What excuse does Clegg have for this alliance?
The excuse that all politicians have for their frequent betrayal of rank and file party members and voters: Clegg chose the most convenient path to power, in this case David Cameron's Conservatives.
So now we have someone who had a "different way of doing things," who offered "change for real, change for good," then turns into nothing more than a capitulating lackey when offered a seat at the main table. What will happen to "front line" social services in Great Britain as the Conservative program advances? How well will the majority of people fare in a coalition lead by the servants of the financial elite? If Clegg is willing to roll over on the cherished position of election reform, what else will he sacrifice?
Clegg is just another politician who holds forth promises for the general well being of the majority while effortlessly conspiring in the background to serve the interests of power and the great concentrations of capital.
This should have been abundantly clear when he made what some said was a grandiose proposal on April 25. He said that if Labour finished third in the popular vote, he would seek a coalition with the Conservatives. Clegg and the Liberal Democrats finished third but that didn't stop him from abandoning a progressive alliance representing 52% of the voters. He made the deal anyway and his party endorsed it.
Clegg is not alone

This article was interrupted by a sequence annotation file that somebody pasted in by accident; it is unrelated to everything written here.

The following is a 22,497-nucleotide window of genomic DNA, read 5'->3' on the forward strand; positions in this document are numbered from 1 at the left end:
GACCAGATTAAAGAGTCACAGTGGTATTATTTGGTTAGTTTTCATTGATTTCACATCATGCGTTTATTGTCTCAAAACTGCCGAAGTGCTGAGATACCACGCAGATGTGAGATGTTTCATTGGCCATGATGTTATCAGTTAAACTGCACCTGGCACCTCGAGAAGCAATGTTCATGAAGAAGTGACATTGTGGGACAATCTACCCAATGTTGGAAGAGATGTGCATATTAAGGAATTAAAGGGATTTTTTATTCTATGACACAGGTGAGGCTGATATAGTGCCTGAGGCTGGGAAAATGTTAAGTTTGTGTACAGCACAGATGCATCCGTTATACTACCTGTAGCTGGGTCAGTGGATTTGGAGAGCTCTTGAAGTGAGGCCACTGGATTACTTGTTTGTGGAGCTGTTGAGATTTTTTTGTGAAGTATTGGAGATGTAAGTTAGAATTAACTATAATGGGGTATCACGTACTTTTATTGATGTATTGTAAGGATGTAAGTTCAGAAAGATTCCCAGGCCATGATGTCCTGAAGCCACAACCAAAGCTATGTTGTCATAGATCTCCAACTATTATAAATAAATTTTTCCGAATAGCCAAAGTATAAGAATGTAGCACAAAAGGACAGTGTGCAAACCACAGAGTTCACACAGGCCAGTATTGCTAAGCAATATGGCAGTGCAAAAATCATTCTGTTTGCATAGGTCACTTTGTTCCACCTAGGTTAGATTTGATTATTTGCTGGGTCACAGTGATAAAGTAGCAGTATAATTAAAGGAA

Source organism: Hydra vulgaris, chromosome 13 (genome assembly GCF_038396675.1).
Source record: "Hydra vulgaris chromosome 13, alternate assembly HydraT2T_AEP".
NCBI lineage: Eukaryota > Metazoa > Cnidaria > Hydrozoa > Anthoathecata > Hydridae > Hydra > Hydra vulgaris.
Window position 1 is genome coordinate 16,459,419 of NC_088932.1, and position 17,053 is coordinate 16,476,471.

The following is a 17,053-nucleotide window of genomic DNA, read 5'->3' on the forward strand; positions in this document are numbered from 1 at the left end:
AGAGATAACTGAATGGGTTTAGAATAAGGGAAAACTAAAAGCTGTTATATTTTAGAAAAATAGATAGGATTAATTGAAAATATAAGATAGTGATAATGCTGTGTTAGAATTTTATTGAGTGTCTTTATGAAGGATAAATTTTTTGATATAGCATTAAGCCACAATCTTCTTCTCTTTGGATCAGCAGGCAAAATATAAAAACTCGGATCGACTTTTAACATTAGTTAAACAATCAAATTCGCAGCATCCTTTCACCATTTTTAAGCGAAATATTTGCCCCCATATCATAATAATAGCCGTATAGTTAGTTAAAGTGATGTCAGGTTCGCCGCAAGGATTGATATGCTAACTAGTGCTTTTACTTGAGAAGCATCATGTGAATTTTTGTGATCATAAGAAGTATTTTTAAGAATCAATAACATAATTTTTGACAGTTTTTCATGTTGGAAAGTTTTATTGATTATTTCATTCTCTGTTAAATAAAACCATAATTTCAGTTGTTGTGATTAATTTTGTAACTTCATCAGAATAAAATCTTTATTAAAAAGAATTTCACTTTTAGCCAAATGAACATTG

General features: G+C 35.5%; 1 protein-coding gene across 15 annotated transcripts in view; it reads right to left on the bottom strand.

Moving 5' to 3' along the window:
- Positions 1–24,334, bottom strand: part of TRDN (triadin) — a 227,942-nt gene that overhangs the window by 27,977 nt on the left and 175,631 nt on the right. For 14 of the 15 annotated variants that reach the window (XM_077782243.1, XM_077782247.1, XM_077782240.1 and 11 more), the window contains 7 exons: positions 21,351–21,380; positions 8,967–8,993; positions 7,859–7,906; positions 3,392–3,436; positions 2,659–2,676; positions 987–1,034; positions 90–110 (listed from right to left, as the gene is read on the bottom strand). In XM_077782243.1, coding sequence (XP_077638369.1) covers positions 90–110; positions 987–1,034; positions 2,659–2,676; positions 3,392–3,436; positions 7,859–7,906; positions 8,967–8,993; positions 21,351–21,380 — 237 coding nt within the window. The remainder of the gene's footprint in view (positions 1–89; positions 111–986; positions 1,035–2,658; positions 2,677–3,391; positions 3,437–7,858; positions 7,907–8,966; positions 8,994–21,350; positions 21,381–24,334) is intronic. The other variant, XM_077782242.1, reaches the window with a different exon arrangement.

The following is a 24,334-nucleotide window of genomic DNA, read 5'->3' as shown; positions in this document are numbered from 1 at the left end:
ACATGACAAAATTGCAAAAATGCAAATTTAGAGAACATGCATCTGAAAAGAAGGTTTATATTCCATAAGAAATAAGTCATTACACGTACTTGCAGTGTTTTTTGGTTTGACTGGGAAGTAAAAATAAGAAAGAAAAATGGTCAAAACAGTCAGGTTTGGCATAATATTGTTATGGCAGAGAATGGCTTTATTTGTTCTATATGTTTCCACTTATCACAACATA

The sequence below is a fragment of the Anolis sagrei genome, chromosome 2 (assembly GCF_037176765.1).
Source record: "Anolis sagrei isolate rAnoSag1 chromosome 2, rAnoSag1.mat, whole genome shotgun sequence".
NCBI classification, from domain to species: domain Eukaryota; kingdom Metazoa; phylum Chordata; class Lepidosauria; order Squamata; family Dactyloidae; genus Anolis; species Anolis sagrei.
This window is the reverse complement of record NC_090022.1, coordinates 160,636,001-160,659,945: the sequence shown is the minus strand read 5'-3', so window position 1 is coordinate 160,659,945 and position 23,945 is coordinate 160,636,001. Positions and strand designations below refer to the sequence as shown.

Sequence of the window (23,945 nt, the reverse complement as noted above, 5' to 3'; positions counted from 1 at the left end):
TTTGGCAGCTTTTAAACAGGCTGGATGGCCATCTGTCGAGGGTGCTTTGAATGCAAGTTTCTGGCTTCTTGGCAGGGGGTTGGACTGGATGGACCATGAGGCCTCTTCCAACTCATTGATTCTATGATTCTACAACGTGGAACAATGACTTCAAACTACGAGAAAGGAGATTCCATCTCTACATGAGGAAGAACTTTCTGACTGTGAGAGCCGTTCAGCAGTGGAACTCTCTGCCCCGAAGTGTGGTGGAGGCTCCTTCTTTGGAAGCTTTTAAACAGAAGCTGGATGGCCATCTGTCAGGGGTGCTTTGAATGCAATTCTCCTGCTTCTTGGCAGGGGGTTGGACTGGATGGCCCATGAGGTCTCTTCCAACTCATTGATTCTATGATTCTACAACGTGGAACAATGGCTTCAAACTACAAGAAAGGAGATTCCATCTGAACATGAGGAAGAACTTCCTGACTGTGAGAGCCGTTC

Clegg is not a special figure for ridicule or approbation; he's all too typical of the political leadership in the industrialized world that fiddles while Rome burns. He and the others promise progress and greater opportunity to the people, some times even a fair deal or "level playing field," but deliver ever increasing rewards to their very few wealthy patrons while the many struggle and suffer.
Their arrival was anticipated in 1925 by T.S. Elliot in The Hallow Men:
We are the hollow men
We are the stuffed men
Headpiece filled with straw. Alas!
Our dried voices, when
We whisper together
Are quiet and meaningless
As wind in dry grass
Or rats' feet over broken glass
In our dry cellar
Shape without form, shade without colour,
Paralysed force, gesture without motion;
Those who have crossed
With direct eyes, to death's other Kingdom
Remember us -- if at all -- not as lost
Violent souls, but only
As the hollow men
The stuffed men.